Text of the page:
As more and more automation is introduced into every industry, the overall costs of programming robots with precise movement will rise in all of those industries. However, modern sensors are becoming more and more pervasive (and cheaper!).
Sensors will continue to improve and real-time systems will continue to get better at integrating sensor data. To that end, robots that perform precise movements will no longer be blind machines that follow exact trajectories using precise motor actuations (expensive!) but rather low precision motors that are self adjusting based on sensing.
With all of that in mind, we came up with the idea for this hackathon project called The Simon System. Which, looking back on it now, is kind of a cringey name but whatever.
As usual, if you are interested, here is a link to the Devpost page for the project.
What Does Simon Do?
A brief video of a demonstration of Simon can be found here.
Basically what we wanted to do was to allow for a human to perform some action and then have a robot mimic that action with fairly high precision. To do that with minimal complications, we built 2 “arenas,” one for the human action and one for the robot action.
The 2 arenas side by side
On the human side there are 2 blocks. If the robot is not currently finishing up an action, a human user can go ahead and move the blocks around in the human arena. All of this will be picked up by a phone camera. The robot will then decide the most efficient path to perform that same action and then perform it.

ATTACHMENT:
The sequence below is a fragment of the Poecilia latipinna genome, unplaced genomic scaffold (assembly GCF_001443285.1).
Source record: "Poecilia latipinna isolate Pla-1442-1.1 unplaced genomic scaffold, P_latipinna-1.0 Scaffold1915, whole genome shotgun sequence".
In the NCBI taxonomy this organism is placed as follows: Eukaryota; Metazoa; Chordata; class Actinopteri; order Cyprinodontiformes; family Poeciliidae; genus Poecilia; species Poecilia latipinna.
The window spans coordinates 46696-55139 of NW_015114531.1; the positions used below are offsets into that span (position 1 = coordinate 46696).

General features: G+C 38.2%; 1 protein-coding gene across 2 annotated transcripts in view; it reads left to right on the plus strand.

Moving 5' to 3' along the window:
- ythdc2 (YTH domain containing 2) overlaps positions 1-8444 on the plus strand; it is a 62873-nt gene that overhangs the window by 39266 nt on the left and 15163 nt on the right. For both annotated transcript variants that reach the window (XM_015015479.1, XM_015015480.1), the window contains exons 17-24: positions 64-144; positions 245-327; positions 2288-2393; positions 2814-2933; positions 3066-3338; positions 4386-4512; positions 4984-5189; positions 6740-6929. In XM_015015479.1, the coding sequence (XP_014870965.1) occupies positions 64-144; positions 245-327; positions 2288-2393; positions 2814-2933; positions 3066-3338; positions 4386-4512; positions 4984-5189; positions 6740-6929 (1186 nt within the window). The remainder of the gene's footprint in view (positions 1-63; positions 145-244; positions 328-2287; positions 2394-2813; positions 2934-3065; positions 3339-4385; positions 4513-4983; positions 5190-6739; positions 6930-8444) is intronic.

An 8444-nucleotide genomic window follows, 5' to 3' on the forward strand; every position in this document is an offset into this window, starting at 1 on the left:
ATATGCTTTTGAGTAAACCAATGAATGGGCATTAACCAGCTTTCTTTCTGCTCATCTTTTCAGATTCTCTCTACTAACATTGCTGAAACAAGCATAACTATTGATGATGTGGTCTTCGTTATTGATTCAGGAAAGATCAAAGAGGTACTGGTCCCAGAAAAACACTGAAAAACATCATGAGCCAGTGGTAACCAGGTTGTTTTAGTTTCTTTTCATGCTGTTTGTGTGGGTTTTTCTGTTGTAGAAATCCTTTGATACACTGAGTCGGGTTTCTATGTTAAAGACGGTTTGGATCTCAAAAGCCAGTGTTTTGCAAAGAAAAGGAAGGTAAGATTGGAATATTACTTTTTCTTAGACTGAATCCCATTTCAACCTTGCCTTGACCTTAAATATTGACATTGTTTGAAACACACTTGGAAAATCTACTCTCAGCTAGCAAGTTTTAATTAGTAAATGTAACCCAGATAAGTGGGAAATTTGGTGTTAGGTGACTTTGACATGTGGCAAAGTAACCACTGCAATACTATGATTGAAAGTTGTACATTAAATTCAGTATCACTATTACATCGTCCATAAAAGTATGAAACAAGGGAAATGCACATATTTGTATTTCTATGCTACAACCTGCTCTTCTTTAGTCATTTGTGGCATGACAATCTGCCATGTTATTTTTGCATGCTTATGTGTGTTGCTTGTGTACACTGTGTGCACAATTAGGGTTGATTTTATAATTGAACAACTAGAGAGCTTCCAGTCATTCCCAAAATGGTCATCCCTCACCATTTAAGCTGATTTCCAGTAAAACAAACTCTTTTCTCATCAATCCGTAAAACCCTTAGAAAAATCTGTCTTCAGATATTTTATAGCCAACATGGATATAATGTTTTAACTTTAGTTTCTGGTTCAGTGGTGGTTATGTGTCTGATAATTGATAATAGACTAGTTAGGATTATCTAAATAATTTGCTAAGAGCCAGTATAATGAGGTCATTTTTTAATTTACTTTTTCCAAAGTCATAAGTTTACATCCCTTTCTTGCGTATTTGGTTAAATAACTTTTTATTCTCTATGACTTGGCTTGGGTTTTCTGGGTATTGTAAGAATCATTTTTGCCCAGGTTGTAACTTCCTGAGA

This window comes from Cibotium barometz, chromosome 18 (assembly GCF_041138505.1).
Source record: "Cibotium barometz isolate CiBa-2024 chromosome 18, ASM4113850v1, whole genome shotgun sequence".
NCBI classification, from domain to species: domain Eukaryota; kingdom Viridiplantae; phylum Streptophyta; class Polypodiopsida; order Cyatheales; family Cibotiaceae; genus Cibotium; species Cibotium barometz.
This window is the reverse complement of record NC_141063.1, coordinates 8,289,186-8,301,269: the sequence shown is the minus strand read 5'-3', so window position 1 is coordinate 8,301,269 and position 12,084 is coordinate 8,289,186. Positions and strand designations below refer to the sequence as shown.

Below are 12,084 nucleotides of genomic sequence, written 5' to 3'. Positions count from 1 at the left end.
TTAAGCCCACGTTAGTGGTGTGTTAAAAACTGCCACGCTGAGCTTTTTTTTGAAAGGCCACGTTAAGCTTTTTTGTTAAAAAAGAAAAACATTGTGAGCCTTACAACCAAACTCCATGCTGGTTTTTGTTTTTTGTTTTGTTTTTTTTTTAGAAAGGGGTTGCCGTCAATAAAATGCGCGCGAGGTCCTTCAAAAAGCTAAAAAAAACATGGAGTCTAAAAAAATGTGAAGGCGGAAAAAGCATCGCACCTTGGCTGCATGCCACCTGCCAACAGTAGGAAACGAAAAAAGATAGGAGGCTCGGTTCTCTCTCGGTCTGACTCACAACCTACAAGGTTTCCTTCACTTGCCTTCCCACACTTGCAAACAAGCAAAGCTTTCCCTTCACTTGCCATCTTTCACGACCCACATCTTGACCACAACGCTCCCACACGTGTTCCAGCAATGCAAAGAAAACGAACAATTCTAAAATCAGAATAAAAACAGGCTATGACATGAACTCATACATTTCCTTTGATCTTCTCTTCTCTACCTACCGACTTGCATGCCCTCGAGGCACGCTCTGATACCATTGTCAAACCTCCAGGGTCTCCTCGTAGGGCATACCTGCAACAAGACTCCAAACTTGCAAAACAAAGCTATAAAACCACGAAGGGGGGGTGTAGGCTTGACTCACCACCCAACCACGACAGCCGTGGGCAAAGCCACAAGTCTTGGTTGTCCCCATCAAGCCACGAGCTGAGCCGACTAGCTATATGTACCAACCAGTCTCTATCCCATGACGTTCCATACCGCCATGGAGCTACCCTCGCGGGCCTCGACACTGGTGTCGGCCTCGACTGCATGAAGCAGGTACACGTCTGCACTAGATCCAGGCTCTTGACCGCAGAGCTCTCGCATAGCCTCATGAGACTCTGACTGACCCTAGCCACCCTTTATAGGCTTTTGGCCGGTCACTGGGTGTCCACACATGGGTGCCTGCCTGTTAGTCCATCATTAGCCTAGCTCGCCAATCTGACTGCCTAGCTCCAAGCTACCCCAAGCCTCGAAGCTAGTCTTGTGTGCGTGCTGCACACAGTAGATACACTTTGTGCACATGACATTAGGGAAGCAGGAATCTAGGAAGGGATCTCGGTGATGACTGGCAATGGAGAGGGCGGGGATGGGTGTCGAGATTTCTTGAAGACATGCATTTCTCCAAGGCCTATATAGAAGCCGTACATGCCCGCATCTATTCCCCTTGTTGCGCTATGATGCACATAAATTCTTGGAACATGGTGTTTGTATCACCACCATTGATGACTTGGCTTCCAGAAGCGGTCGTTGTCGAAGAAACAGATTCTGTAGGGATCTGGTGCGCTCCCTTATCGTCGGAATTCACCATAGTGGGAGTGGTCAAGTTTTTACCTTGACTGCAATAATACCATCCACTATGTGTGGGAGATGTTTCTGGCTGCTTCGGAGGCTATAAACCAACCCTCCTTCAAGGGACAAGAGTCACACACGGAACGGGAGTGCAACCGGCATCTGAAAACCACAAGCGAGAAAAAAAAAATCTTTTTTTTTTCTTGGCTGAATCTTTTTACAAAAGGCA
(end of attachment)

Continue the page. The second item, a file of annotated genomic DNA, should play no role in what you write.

The LEDs around the arenas are there to provide feedback to the human users as to what is happening. For example when the LEDs are green that means that you can go ahead and interact. When it is yellow (human side only) that means it is recording your actions. And when it is red that means don’t touch.
You may have noticed that there is a phone above the robot arena as well. That’s because, as mentioned in the introduction of this post, the motors we were using for the robot were very imprecise. Turning left and turning right required different amounts of total current and time. The robot will often overshoot but we couldn’t tell by how much.
To combat this, the movement instructions are actually streamed to the robot in real time from one of our laptops. And while the instructions are streaming, the phone above the robot is capturing the trajectory of the robot and giving feedback back to the computer in order to course correct.
A visualization of the path planning which was done using a modified A* search algorithm
And not just the robot, but the entire arena dimensions are recomputed on the fly. This was to adjust for changes in lighting that could cause perception warping. So all of the blocks and the corners of the arena were tagged with QR codes to maintain the correct dimensions of the arena.
We didn’t end up winning any major prizes for this project. I think the conceptual underpinnings of the project were extremely interesting and the space we explored is actually quite relevant. However, our exact execution wasn’t super great. The robot system was slow and the instruction streaming was laggy. We ended up being named a Top 30 Hack.